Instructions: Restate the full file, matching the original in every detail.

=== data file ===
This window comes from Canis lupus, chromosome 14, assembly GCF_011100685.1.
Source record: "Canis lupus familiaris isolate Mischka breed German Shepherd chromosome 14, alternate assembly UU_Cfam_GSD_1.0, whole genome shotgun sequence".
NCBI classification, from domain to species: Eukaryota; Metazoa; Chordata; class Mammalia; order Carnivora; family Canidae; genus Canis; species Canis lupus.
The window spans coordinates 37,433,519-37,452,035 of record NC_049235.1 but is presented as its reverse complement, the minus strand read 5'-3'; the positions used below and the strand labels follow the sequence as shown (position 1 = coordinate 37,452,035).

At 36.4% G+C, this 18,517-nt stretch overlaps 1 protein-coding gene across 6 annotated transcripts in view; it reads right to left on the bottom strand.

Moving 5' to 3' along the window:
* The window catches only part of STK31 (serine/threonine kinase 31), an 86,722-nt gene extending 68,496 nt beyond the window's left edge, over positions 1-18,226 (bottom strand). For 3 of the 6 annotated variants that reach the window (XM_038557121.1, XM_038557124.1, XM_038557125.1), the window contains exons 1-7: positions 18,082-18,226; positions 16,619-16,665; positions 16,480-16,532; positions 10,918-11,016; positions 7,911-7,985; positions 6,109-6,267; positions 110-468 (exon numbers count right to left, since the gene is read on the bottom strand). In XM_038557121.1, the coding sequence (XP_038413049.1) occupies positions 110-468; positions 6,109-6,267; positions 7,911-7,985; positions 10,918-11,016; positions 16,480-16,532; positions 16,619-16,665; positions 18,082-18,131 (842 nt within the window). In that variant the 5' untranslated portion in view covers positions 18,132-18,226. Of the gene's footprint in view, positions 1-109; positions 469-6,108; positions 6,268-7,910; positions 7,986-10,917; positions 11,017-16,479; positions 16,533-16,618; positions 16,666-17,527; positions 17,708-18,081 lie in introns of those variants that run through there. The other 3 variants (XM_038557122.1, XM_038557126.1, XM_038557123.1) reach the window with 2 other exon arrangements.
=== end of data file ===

This window comes from Canis lupus, chromosome 14, assembly GCF_011100685.1.
Source record: "Canis lupus familiaris isolate Mischka breed German Shepherd chromosome 14, alternate assembly UU_Cfam_GSD_1.0, whole genome shotgun sequence".
NCBI classification, from domain to species: Eukaryota; Metazoa; Chordata; class Mammalia; order Carnivora; family Canidae; genus Canis; species Canis lupus.
The window spans coordinates 37,433,519-37,452,035 of record NC_049235.1 but is presented as its reverse complement, the minus strand read 5'-3'; the positions used below and the strand labels follow the sequence as shown (position 1 = coordinate 37,452,035).

At 36.4% G+C, this 18,517-nt stretch overlaps 1 protein-coding gene across 6 annotated transcripts in view; it reads right to left on the bottom strand.

Moving 5' to 3' along the window:
* The window catches only part of STK31 (serine/threonine kinase 31), an 86,722-nt gene extending 68,496 nt beyond the window's left edge, over positions 1-18,226 (bottom strand). For 3 of the 6 annotated variants that reach the window (XM_038557121.1, XM_038557124.1, XM_038557125.1), the window contains exons 1-7: positions 18,082-18,226; positions 16,619-16,665; positions 16,480-16,532; positions 10,918-11,016; positions 7,911-7,985; positions 6,109-6,267; positions 110-468 (exon numbers count right to left, since the gene is read on the bottom strand). In XM_038557121.1, the coding sequence (XP_038413049.1) occupies positions 110-468; positions 6,109-6,267; positions 7,911-7,985; positions 10,918-11,016; positions 16,480-16,532; positions 16,619-16,665; positions 18,082-18,131 (842 nt within the window). In that variant the 5' untranslated portion in view covers positions 18,132-18,226. Of the gene's footprint in view, positions 1-109; positions 469-6,108; positions 6,268-7,910; positions 7,986-10,917; positions 11,017-16,479; positions 16,533-16,618; positions 16,666-17,527; positions 17,708-18,081 lie in introns of those variants that run through there. The other 3 variants (XM_038557122.1, XM_038557126.1, XM_038557123.1) reach the window with 2 other exon arrangements.